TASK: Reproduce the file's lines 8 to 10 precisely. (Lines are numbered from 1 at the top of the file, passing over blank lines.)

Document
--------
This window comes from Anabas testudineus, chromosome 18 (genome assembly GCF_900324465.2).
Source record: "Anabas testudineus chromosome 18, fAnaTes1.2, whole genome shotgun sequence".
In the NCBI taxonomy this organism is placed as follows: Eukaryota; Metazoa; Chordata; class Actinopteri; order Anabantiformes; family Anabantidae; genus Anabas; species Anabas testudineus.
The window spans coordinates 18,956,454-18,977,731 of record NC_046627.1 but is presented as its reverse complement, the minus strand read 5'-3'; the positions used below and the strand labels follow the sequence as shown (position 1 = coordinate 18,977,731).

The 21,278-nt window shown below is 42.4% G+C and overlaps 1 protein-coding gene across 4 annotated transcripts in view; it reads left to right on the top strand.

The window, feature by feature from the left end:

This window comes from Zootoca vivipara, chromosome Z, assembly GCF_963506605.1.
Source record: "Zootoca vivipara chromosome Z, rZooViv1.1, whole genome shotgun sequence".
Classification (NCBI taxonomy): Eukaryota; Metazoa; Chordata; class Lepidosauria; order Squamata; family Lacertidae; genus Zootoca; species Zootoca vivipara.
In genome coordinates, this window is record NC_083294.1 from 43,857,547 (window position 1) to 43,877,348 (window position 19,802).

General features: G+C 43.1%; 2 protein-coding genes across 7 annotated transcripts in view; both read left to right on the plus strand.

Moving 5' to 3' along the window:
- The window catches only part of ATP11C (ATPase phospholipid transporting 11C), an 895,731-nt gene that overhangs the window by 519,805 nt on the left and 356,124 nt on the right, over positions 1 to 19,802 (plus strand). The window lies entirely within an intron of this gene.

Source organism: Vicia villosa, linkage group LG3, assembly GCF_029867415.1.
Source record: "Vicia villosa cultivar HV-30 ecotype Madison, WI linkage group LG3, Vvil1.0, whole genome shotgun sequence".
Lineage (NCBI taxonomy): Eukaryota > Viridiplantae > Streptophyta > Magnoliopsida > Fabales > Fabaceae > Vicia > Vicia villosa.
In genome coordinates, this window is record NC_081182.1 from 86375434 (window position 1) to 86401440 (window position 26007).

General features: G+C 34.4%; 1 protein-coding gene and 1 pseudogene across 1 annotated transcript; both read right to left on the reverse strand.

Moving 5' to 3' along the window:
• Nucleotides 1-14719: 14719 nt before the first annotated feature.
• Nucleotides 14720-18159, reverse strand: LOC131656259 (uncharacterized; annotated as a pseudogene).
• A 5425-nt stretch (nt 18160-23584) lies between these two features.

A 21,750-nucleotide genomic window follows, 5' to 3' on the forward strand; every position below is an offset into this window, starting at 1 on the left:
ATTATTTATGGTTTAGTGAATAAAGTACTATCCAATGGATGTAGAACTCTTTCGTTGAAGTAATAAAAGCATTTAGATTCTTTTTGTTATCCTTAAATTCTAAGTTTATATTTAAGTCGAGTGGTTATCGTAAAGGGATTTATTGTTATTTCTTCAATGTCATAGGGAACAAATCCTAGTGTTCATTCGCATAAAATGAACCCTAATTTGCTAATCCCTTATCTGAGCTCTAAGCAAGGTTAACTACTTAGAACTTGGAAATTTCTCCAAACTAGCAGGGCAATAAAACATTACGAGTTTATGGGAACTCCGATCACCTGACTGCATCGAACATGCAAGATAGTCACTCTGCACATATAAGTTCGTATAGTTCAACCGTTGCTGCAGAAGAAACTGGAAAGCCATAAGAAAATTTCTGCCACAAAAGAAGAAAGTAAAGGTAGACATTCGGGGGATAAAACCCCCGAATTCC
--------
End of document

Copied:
Source record: "Zootoca vivipara chromosome Z, rZooViv1.1, whole genome shotgun sequence".
Classification (NCBI taxonomy): Eukaryota; Metazoa; Chordata; class Lepidosauria; order Squamata; family Lacertidae; genus Zootoca; species Zootoca vivipara.
In genome coordinates, this window is record NC_083294.1 from 43,857,547 (window position 1) to 43,877,348 (window position 19,802).